UK records another 367 coronavirus deaths in biggest daily rise since May

The UK has recorded another 367 coronavirus deaths and 22,885 new cases as the country continues to battle a second wave of infections.

New figures announced by the Government bring the total official death toll past 45,000 to 45,365.

It’s the highest daily rise in deaths since May 27, when 422 deaths were recorded.

There have now been 917,575 cases recorded in total since the start of the pandemic.

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Yesterday there were 20,890 positive rests and 102 deaths. Delays in reporting over the weekend can mean the figures are inflated on Tuesdays.

The official Government figures only count deaths that have occurred within 28 days of a positive test. 

Earlier, the Office for National Statistics released figures for all deaths where Covid-19 had been mentioned on the death certificate. 

This showed deaths have risen to their highest level in four months. 670 people died with the virus in the week ending October 16 – an increase of 232 compared to the week before.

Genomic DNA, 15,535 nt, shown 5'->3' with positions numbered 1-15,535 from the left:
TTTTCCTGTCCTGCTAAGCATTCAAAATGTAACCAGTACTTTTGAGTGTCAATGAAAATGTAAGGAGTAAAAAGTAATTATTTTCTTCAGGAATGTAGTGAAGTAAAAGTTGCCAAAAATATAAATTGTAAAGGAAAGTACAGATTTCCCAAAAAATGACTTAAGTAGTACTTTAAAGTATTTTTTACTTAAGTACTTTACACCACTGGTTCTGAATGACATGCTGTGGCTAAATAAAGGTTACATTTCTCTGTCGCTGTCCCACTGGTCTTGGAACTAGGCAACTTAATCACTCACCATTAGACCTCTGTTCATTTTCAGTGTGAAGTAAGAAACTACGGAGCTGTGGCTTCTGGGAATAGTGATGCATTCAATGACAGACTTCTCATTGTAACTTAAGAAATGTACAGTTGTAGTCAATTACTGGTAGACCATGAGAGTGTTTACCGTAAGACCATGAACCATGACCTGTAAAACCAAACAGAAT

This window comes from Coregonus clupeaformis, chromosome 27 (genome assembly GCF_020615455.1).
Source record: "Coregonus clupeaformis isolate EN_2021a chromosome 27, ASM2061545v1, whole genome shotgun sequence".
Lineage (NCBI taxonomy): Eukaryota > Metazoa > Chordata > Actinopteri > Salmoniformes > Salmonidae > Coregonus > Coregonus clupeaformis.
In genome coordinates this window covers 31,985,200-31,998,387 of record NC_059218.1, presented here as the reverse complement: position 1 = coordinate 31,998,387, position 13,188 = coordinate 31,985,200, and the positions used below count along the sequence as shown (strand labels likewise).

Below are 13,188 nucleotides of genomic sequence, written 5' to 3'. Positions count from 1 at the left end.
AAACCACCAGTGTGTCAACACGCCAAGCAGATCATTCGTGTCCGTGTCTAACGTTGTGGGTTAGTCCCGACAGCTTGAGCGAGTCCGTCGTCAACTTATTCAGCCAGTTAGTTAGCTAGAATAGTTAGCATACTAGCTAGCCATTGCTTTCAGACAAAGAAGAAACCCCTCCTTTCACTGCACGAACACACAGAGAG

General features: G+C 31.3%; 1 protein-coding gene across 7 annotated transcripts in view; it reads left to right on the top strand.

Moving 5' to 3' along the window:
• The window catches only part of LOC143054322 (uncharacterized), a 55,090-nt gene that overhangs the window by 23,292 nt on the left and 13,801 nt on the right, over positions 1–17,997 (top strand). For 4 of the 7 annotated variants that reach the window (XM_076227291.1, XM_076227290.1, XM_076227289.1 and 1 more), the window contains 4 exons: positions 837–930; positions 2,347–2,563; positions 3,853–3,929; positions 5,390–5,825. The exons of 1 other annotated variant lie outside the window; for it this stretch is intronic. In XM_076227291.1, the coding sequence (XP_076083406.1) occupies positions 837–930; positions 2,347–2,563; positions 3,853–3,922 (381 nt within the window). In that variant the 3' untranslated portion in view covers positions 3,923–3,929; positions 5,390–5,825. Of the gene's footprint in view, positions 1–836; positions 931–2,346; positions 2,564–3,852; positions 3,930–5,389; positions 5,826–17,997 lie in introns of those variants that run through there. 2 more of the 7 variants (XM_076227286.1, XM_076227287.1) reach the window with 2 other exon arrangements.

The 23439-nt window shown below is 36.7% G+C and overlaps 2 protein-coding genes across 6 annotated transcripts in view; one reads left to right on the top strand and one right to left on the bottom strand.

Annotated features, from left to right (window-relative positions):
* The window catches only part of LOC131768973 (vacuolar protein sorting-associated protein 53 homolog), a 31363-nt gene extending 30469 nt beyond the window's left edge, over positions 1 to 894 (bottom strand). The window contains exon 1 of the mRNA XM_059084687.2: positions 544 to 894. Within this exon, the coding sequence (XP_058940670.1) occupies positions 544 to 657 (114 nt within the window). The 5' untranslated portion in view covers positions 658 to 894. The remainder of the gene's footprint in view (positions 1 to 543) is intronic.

It is the highest number recorded since June 25 and the sixth week in a row that figures have risen.

The new figures mean overall deaths where Covid-19 was mentioned on the death certificate have passed the 61,000 mark.

Meanwhile, Scotland has today recorded 25 deaths from coronavirus and 1,327 positive tests in the past 24 hours, while there have been a further 1,207 cases and seven deaths in Wales.

The number of people who have died in hospital with coronavirus has also recorded a big jump. 

Figures released by NHS England show 207 fatalities in England. 147 of the deaths were in the Midlands and the North of England, with 77 in the North West alone.

Meanwhile a study appeared to show immunity to the virus ‘may only last a few months’.

Recent research by Imperial College London measuring the prevalence of coronavirus antibodies in England showed immunity was ‘waning quite rapidly’, which could lead to an increased risk of reinfection.

Scientists said the results mean people may need to be given a vaccine twice yearly.

The Oxford vaccine candidate has recently been shown to have a ‘strong’ immune response in all adult patients.

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